Feature: Radio's Halloween hoax spooked the nation

| October 2008

Listeners who tuned their radios in to The War of the Worlds in 1938 found themselves listening to a program that blurred the line between fact and fiction, creating a sensation like no other broadcast has since. To mark the 70th anniversary of that historic airing, we take a look back at the radio play – and the public outcry it sparked.

Chilling broadcast

“The Columbia Broad­casting Sys­tem and its affiliated stations present Orson Welles and the Mercury Theatre on the Air in The War of the Worlds by H.G. Wells.” Such was the unremarkable introduction to the program, aired on the eve of Halloween. Then, Welles came on air to set the scene: It was 1939 (then a year into the future), he said, when the drama’s strange events began. Life on Earth had been closely watched from afar – unbeknownst to humankind – since nearly the beginning of the 20th century. But, in “the 39th year of the 20th century came the great disillusionment. … On this particular evening, Oct. 30, the Crossley service estimated that 32 million people were listening in on radios.”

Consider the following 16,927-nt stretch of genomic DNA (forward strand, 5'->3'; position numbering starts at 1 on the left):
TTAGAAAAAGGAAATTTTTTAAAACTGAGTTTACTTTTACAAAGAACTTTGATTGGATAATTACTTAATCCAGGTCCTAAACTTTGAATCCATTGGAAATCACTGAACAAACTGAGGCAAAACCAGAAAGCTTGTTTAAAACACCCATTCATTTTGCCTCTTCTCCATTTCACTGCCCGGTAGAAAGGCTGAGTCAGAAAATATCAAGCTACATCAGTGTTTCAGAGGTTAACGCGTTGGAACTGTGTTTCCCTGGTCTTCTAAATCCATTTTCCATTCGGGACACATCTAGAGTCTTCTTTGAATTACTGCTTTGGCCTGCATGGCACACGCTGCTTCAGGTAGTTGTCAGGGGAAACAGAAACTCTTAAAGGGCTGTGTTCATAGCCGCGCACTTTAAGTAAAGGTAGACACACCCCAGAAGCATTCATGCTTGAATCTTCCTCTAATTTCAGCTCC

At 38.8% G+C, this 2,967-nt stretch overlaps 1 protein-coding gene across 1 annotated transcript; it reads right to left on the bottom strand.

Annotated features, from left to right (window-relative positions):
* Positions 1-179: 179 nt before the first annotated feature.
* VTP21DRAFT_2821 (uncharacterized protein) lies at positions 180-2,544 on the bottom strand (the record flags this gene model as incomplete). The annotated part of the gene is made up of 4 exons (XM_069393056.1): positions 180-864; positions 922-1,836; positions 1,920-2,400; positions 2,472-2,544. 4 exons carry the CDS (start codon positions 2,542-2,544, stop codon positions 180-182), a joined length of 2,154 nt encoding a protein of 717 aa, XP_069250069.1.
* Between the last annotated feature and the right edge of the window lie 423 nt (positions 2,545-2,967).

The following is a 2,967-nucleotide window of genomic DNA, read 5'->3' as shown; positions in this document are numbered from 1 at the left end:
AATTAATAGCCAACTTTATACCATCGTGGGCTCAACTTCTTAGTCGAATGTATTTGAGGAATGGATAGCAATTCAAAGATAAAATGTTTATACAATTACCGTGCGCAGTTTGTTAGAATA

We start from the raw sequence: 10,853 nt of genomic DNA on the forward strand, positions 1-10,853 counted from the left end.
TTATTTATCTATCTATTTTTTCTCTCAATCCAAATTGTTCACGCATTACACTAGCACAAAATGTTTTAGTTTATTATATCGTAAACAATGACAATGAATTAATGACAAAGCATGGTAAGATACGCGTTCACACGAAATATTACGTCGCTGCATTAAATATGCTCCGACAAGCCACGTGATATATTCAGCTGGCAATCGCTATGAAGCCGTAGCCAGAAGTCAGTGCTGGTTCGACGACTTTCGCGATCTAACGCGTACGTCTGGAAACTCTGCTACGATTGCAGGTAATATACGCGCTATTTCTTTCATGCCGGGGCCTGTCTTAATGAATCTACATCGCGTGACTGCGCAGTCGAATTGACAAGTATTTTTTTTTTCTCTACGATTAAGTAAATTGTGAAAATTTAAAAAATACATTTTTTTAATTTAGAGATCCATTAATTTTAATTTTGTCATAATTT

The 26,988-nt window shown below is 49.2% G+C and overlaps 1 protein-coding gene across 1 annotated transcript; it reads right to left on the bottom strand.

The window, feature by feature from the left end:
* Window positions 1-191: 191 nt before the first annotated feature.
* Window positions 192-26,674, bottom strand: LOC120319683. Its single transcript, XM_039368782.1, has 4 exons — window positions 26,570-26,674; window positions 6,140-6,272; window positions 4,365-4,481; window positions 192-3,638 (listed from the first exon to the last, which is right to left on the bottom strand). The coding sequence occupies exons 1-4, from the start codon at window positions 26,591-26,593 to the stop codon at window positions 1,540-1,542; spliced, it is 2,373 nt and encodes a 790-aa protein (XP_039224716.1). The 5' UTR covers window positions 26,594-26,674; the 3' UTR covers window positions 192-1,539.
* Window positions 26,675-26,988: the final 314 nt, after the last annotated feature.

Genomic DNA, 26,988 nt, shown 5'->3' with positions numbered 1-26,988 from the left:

The broadcast then faded into an announcer introducing an orchestra. After a bit of music, the show was interrupted for the first “news” announcement, a report of mysterious explosions on Mars.

From that point on, the broadcast was off and running, proceeding like an authentic radio broadcast that switched between music and increasingly distressing interruptions. Panic flooded the population as announcers declared that Martians had landed at Grover’s Mill, N.J., and were shooting ray guns at people.

Soon, the Martians were completely annihilating the world, and, most determinedly, New York City. Somehow, Professor Richard Pierson – the broadcast’s hero, portrayed by Welles – lasted through the devastation to share his saga with the audience.

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